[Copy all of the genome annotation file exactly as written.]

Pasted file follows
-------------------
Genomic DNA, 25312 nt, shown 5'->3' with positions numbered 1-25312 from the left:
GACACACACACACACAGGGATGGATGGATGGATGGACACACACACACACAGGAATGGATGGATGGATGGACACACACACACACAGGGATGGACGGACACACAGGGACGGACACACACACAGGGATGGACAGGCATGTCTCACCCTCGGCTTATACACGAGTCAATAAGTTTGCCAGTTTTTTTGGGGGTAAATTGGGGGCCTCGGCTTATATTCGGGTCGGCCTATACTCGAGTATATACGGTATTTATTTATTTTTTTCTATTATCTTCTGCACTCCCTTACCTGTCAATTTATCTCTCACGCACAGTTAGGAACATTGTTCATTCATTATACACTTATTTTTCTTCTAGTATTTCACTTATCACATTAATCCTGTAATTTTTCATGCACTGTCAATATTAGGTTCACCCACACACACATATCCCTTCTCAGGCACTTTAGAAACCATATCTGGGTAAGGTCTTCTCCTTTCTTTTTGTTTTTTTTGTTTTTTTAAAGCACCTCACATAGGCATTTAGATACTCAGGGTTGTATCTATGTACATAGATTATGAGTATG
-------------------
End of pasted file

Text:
Genomic DNA, 25312 nt, shown 5'->3' with positions numbered 1-25312 from the left:
GACACACACACACACAGGGATGGATGGATGGATGGACACACACACACACAGGAATGGATGGATGGATGGACACACACACACACAGGGATGGACGGACACACAGGGACGGACACACACACAGGGATGGACAGGCATGTCTCACCCTCGGCTTATACACGAGTCAATAAGTTTGCCAGTTTTTTTGGGGGTAAATTGGGGGCCTCGGCTTATATTCGGGTCGGCCTATACTCGAGTATATACGGTATTTATTTATTTTTTTCTATTATCTTCTGCACTCCCTTACCTGTCAATTTATCTCTCACGCACAGTTAGGAACATTGTTCATTCATTATACACTTATTTTTCTTCTAGTATTTCACTTATCACATTAATCCTGTAATTTTTCATGCACTGTCAATATTAGGTTCACCCACACACACATATCCCTTCTCAGGCACTTTAGAAACCATATCTGGGTAAGGTCTTCTCCTTTCTTTTTGTTTTTTTTGTTTTTTTAAAGCACCTCACATAGGCATTTAGATACTCAGGGTTGTATCTATGTACATAGATTATGAGTATG